Steve Whitaker, Literary Editor

Poem Of The Week: They Shut Me Up In Prose By Emily Dickinson (1830-1886)

They shut me up in Prose

They shut me up in Prose –
As when a little Girl
They put me in the Closet –
Because they liked me ‘still’ –

Still! Could themselves have peeped –
And seen my Brain – go round –
They might as wise have lodged a Bird
For Treason – in the Pound –

Himself has but to will
And easy as a Star
Abolish his Captivity –
And laugh – No more have I –

Image by Alexa from Pixabay
Image by Alexa from Pixabay
The inner resource of American poet Emily Dickinson’s imagination, like that of Emily Brontë across the Atlantic, will not be constrained by the cultural paternalism of the society in which she finds herself. A woman out of her time – it is significant that Dickinson was not recognised as a poet, but rather as a gardener in her own allocation – her poem is a riposte to the iron-inertia of convention. ‘Prose’, in this sense, might be seen as a metaphor for mental stasis, or for the deleterious singularity of repressive mores.

That she airs her stifled animadversion in a series of formal quatrains is the measure of an ironic and studied compromise: the framework of the poem – it is delivered, more or less, in iambic trimeters – mirrors the predicament of the incarcerated bird, and the closeted imagination. But the enchainment is fruitless, as dutifully servile as relentless full rhyme, or unnecessarily strict metrical adherence. The slight variations in formal approach in Dickinson’s finely-crafted poem – occasional use of assonance and tetrameter shakes the snow-globe into animation – suggests a mind unwilling to concede ground on this point.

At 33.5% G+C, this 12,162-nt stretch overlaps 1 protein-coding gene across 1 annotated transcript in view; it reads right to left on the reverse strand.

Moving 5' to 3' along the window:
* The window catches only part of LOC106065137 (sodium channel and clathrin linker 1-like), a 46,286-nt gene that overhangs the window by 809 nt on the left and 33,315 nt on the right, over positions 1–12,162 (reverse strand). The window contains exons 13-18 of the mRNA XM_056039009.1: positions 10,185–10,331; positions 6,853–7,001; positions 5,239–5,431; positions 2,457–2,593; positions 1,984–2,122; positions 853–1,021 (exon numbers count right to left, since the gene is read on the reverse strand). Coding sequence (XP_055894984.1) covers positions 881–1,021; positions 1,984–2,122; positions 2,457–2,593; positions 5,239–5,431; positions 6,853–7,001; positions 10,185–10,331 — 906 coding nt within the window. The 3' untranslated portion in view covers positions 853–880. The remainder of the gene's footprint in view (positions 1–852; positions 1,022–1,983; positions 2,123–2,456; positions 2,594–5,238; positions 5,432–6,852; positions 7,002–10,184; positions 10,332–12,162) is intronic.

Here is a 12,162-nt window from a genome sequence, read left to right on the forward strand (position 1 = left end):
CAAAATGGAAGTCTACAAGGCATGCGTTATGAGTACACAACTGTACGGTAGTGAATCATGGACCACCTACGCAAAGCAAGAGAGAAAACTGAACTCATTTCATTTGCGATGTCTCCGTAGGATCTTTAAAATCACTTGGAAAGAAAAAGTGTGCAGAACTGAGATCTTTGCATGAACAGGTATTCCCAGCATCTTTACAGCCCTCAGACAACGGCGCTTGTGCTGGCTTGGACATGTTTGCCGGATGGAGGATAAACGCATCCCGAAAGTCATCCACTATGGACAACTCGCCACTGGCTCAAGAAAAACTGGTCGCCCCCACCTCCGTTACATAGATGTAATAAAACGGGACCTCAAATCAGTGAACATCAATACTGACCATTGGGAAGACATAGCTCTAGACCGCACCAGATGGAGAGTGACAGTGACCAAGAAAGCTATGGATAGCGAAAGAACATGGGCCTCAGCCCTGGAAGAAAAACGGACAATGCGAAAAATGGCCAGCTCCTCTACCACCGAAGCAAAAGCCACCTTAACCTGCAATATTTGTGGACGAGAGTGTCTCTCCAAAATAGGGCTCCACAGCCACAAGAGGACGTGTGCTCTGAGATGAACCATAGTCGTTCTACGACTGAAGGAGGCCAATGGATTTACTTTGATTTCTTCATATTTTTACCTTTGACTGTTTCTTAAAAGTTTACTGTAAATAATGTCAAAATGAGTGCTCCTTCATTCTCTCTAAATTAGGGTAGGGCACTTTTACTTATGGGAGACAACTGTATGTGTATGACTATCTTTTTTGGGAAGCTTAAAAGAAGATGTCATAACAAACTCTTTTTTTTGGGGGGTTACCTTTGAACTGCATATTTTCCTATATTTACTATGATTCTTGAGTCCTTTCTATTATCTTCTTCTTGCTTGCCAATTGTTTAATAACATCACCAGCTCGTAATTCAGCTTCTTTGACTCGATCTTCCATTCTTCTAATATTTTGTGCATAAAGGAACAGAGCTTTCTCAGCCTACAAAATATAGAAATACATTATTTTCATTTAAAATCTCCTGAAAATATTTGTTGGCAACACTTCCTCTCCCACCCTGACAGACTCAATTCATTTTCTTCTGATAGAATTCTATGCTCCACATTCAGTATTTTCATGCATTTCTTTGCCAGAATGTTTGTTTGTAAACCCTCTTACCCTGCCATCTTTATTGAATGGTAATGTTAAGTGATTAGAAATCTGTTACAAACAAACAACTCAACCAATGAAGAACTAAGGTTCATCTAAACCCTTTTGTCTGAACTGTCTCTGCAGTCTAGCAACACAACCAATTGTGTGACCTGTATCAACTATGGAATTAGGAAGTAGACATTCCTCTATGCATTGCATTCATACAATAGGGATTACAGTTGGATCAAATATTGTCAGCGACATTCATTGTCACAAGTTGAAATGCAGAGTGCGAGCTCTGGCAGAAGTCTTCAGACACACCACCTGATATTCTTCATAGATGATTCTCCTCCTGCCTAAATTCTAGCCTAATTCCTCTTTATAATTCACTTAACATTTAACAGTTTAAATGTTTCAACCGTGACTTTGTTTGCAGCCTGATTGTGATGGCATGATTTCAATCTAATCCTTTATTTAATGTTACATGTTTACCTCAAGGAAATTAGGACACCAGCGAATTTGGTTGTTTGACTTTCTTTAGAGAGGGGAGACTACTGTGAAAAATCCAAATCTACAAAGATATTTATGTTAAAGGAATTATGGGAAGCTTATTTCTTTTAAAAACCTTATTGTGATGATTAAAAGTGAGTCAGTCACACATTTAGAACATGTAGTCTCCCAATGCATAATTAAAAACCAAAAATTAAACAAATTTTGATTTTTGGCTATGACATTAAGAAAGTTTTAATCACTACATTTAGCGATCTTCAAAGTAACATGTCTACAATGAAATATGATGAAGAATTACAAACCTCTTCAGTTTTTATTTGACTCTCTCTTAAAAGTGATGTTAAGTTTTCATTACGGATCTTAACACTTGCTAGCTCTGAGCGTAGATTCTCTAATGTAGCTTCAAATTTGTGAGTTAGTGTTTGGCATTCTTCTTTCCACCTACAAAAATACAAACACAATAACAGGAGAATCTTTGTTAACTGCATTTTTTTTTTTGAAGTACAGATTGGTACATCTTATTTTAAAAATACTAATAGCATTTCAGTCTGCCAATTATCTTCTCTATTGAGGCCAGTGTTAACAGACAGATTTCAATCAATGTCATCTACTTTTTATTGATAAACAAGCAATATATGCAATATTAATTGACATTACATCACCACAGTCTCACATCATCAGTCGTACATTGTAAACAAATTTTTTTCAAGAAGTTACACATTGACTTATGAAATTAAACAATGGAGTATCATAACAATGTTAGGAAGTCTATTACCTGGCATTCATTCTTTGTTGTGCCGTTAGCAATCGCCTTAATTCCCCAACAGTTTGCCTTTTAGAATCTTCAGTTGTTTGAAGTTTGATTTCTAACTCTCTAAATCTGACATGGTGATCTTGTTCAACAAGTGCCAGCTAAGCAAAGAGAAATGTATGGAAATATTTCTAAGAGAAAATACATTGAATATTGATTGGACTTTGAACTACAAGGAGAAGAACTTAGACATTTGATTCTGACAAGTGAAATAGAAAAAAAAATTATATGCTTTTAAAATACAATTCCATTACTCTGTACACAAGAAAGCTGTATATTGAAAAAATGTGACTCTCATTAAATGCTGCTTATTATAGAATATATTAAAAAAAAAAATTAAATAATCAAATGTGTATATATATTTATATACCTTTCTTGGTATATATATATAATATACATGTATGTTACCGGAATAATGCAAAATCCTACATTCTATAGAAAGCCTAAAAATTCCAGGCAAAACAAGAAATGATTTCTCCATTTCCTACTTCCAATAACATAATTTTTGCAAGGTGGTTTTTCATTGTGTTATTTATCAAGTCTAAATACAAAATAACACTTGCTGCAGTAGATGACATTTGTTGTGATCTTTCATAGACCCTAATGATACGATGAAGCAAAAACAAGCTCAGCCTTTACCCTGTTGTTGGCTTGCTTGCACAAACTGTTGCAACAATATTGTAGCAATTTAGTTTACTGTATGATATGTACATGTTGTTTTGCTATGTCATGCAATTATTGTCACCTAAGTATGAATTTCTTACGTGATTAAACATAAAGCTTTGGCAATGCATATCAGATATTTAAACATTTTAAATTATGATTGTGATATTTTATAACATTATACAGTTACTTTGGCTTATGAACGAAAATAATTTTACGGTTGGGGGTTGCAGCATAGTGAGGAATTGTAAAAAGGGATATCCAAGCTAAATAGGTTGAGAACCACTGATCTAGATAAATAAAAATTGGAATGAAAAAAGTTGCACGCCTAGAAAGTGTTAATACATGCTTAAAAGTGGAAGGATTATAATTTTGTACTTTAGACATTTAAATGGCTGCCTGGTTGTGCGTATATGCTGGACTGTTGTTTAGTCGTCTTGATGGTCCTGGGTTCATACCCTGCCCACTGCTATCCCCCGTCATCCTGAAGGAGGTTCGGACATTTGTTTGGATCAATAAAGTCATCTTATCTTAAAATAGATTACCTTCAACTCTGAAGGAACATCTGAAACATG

The masterfully brazen ‘Still!’ in the second verse, laughs in the face of unnatural constraint, as though any attempt to still the imagination, the actuations of the mind, was as doomed to failure as the catching of water in the hands. The final lines of They shut me up in Prose reinforce the narrator’s enshrinement of lyrical integrity in the terms of the bird’s inviolate freedom.

'They shut me up in Prose' is taken from The Faber Book of Vernacular Verse, Edited by Tom Paulin (1994)